Thousands more doses of covid-19 vaccines are set to arrive in Pennsylvania this week, with more than half reserved for health workers awaiting their second dose of the two-dose vaccination, Secretary of Health Dr. Rachel Levine said Monday.
So far, 135,044 people across the state have received the vaccine in the first phase. A federal partnership with Walgreens and CVS saw the companies go into 115 skilled nursing facilities to vaccinate staff and residents. Levine said the department is awaiting a report indicating exactly how many people were vaccinated in that process.
Levine said 166,725 doses of the Pfizer vaccine are set to arrive this week, of which 97,500 are reserved for health care workers awaiting their second shot. She said 80,000 doses of the Moderna vaccine are also expected.
For now, the vaccines remain reserved for those covered in phase “1A” of the state’s vaccination plan — mainly health care workers and long-term care employees and residents.
Levine said there is no way to predict when the state will move into phase “1B,” which includes a slew of workers deemed essential employees and people over the age of 75.
“Phase 1A just started a few weeks ago, and we’re just working to ramp up 1A,” she said. “I can’t tell you when 1B will start. It will totally depend on how much vaccine we get.”
And that, she said, can vary, as states are at the mercy of Operation Warp Speed when it comes to the allocations, their timing, and their delivery.
“This does make planning challenging (and) it also increases the time it takes to administer the vaccine,” Levine said. She noted that the health care workers charged with administering the vaccine are also caring for patients.
Commonwealth Media Services
Department of Health Secretary Dr. Rachel Levine at the virtual media briefing on Monday, Jan. 4.
What’s clear, she said, is that it will likely be months before any vaccine is available to the general public, meaning many mitigation measures will be in place for some time. That includes a stay-at-home advisory and the order to wear masks when outside the house or with anyone beyond one’s household.
A host of temporary restrictions expired Monday morning, ending a three-week shutdown of gyms, casinos, entertainment venues and indoor dining.
Levine said there is no particular case count or benchmark the state is eyeing in regard to lifting further mitigation measures.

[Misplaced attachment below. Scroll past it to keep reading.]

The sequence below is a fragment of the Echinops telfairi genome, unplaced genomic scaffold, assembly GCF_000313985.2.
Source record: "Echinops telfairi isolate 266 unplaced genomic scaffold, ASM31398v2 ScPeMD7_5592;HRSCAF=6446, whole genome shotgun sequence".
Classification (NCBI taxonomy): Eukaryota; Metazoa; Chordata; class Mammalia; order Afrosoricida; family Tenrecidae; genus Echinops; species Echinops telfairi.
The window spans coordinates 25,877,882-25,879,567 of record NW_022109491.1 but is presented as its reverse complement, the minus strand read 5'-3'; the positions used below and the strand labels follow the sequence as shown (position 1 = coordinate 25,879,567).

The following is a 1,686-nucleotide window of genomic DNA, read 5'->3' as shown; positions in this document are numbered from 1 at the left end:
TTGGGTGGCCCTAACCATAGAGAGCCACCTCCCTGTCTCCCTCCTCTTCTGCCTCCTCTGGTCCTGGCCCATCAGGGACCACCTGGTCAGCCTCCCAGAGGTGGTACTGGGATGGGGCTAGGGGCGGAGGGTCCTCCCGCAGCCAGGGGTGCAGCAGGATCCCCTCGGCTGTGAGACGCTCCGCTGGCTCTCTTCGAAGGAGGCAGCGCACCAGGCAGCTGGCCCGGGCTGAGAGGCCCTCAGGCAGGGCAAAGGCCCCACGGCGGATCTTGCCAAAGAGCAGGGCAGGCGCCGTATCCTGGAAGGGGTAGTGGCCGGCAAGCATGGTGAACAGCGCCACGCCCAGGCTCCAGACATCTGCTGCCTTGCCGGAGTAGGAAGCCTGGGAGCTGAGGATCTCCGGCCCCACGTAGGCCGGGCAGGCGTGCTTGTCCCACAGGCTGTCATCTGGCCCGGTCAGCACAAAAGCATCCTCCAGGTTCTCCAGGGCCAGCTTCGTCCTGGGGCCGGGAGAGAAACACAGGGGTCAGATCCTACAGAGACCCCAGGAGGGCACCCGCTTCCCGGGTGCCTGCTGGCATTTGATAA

“We certainly don’t have a specific metric,” she said, noting that a surge in cases could be coming after weeks of holiday travel.
Across the state, more than 665,000 covid-19 cases have been reported, and more than 16,000 people have died. While the two-day new case total appeared low on Monday – 7,805 over 48 hours – it’s likely not an accurate representation, Levine said. She pointed to holiday lags and technical maintenance to the state’s reporting system.
“We believe they may be somewhat higher than normal tomorrow,” she said of the case counts. She said they also suspect that the number of deaths reported in the coming days will see a bump because of lags in reporting during the holidays.
Locally, new case counts also appeared low on Monday, with Allegheny County reporting 852 new cases over the past two days. Officials with the Allegheny County Health Department, citing the limited availability of testing in the past week, said the number “likely does not reflect a decrease in the spread of the virus.” Officials said they anticipate a surge in cases because of people traveling and gathering over the holiday.
In Allegheny County, 56,262 cases of the virus have been reported since the pandemic began, and 982 people have died.
State health officials reported Monday that 359 new coronavirus were reported over the last two days in Westmoreland County. Since March, more than 20,000 cases have been diagnosed in the county.
Megan Guza is a Tribune-Review staff writer. You can contact Megan at 412-380-8519, email@example.com or via Twitter .
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